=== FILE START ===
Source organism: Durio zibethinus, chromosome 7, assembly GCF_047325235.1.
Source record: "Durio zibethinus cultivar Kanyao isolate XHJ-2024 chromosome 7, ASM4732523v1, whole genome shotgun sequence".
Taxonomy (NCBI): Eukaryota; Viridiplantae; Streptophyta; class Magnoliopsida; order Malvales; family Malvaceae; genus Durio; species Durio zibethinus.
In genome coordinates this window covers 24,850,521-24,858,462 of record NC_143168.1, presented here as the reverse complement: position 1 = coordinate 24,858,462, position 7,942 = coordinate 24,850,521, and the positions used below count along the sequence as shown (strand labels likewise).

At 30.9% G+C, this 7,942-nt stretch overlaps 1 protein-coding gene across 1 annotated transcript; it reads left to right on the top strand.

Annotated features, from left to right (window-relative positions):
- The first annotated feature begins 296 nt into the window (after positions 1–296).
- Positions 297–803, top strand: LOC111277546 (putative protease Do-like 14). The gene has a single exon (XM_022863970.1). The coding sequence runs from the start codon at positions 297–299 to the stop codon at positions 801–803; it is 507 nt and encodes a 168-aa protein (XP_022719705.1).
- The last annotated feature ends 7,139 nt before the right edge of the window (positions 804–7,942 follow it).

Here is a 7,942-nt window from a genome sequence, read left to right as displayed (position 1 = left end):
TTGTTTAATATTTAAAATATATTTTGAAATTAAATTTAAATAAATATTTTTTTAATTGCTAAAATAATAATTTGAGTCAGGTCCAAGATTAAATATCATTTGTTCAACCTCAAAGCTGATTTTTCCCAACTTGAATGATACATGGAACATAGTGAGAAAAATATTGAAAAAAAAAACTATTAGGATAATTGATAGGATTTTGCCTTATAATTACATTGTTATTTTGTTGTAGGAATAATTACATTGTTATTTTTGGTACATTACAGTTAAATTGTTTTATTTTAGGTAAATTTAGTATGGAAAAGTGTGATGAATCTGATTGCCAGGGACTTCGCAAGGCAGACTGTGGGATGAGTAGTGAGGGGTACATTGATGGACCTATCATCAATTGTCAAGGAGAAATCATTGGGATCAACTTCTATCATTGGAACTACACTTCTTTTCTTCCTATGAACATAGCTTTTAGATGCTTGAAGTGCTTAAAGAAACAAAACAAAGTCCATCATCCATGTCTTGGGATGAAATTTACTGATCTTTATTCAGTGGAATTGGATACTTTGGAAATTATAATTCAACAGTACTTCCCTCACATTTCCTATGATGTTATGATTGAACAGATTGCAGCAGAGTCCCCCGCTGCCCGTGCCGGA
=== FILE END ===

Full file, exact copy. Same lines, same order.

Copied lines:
Source organism: Durio zibethinus, chromosome 7, assembly GCF_047325235.1.
Source record: "Durio zibethinus cultivar Kanyao isolate XHJ-2024 chromosome 7, ASM4732523v1, whole genome shotgun sequence".
Taxonomy (NCBI): Eukaryota; Viridiplantae; Streptophyta; class Magnoliopsida; order Malvales; family Malvaceae; genus Durio; species Durio zibethinus.
In genome coordinates this window covers 24,850,521-24,858,462 of record NC_143168.1, presented here as the reverse complement: position 1 = coordinate 24,858,462, position 7,942 = coordinate 24,850,521, and the positions used below count along the sequence as shown (strand labels likewise).

At 30.9% G+C, this 7,942-nt stretch overlaps 1 protein-coding gene across 1 annotated transcript; it reads left to right on the top strand.

Annotated features, from left to right (window-relative positions):
- The first annotated feature begins 296 nt into the window (after positions 1–296).
- Positions 297–803, top strand: LOC111277546 (putative protease Do-like 14). The gene has a single exon (XM_022863970.1). The coding sequence runs from the start codon at positions 297–299 to the stop codon at positions 801–803; it is 507 nt and encodes a 168-aa protein (XP_022719705.1).
- The last annotated feature ends 7,139 nt before the right edge of the window (positions 804–7,942 follow it).

Here is a 7,942-nt window from a genome sequence, read left to right as displayed (position 1 = left end):
TTGTTTAATATTTAAAATATATTTTGAAATTAAATTTAAATAAATATTTTTTTAATTGCTAAAATAATAATTTGAGTCAGGTCCAAGATTAAATATCATTTGTTCAACCTCAAAGCTGATTTTTCCCAACTTGAATGATACATGGAACATAGTGAGAAAAATATTGAAAAAAAAAACTATTAGGATAATTGATAGGATTTTGCCTTATAATTACATTGTTATTTTGTTGTAGGAATAATTACATTGTTATTTTTGGTACATTACAGTTAAATTGTTTTATTTTAGGTAAATTTAGTATGGAAAAGTGTGATGAATCTGATTGCCAGGGACTTCGCAAGGCAGACTGTGGGATGAGTAGTGAGGGGTACATTGATGGACCTATCATCAATTGTCAAGGAGAAATCATTGGGATCAACTTCTATCATTGGAACTACACTTCTTTTCTTCCTATGAACATAGCTTTTAGATGCTTGAAGTGCTTAAAGAAACAAAACAAAGTCCATCATCCATGTCTTGGGATGAAATTTACTGATCTTTATTCAGTGGAATTGGATACTTTGGAAATTATAATTCAACAGTACTTCCCTCACATTTCCTATGATGTTATGATTGAACAGATTGCAGCAGAGTCCCCCGCTGCCCGTGCCGGA